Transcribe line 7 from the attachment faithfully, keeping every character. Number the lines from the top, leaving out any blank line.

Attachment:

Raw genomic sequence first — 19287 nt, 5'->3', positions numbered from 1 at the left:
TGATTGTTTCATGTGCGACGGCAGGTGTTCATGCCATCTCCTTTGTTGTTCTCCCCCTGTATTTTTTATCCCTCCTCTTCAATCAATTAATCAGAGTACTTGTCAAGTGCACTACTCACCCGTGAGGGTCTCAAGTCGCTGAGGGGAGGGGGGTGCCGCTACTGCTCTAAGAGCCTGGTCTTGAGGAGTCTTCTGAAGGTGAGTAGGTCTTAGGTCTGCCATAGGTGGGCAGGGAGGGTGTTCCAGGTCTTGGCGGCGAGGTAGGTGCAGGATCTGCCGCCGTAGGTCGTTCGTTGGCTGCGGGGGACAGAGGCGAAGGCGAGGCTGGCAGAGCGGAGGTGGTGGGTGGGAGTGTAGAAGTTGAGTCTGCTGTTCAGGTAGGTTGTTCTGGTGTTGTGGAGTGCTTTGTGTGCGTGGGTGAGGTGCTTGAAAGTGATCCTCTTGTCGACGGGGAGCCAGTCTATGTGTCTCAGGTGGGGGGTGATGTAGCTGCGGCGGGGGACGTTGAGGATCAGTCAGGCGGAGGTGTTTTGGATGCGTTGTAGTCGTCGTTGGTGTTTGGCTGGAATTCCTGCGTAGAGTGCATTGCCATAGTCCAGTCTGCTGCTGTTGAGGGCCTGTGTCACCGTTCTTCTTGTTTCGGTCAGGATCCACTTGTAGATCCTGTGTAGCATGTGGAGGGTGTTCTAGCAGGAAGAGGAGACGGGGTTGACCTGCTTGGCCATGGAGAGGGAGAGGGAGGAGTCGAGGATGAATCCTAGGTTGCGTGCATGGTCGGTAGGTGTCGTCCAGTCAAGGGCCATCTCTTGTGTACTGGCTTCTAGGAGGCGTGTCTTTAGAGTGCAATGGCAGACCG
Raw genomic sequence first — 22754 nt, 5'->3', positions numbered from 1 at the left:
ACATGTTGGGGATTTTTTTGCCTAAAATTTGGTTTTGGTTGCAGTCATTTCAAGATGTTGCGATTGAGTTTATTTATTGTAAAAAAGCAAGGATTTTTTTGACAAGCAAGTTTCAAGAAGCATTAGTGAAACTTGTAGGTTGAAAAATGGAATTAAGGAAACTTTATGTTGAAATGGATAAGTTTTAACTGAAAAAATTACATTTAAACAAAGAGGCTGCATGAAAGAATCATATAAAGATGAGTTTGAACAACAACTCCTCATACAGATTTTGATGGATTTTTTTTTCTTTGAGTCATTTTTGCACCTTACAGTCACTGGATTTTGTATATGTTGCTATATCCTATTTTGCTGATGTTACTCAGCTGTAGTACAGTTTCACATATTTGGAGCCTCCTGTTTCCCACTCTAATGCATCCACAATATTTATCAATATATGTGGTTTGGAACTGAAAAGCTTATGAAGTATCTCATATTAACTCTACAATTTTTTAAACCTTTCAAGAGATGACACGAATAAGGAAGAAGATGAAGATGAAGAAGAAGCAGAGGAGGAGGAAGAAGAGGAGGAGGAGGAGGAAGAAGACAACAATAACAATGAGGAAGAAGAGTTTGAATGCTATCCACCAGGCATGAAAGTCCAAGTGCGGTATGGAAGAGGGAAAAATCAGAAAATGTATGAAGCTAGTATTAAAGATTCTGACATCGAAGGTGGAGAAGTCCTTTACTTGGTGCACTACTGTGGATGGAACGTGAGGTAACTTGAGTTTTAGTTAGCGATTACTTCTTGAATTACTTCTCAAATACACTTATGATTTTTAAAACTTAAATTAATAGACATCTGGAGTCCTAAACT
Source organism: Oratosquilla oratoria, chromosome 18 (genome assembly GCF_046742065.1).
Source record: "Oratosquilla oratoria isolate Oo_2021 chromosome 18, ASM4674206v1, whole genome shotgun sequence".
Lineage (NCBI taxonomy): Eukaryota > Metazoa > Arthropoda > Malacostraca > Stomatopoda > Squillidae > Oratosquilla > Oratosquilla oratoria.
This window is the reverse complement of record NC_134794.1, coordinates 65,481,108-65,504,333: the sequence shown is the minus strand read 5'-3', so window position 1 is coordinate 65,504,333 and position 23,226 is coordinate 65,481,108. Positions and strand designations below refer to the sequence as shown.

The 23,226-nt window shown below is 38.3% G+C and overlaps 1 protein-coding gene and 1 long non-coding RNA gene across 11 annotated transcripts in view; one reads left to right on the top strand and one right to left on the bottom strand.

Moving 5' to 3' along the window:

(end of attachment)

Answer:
Lineage (NCBI taxonomy): Eukaryota > Metazoa > Arthropoda > Malacostraca > Stomatopoda > Squillidae > Oratosquilla > Oratosquilla oratoria.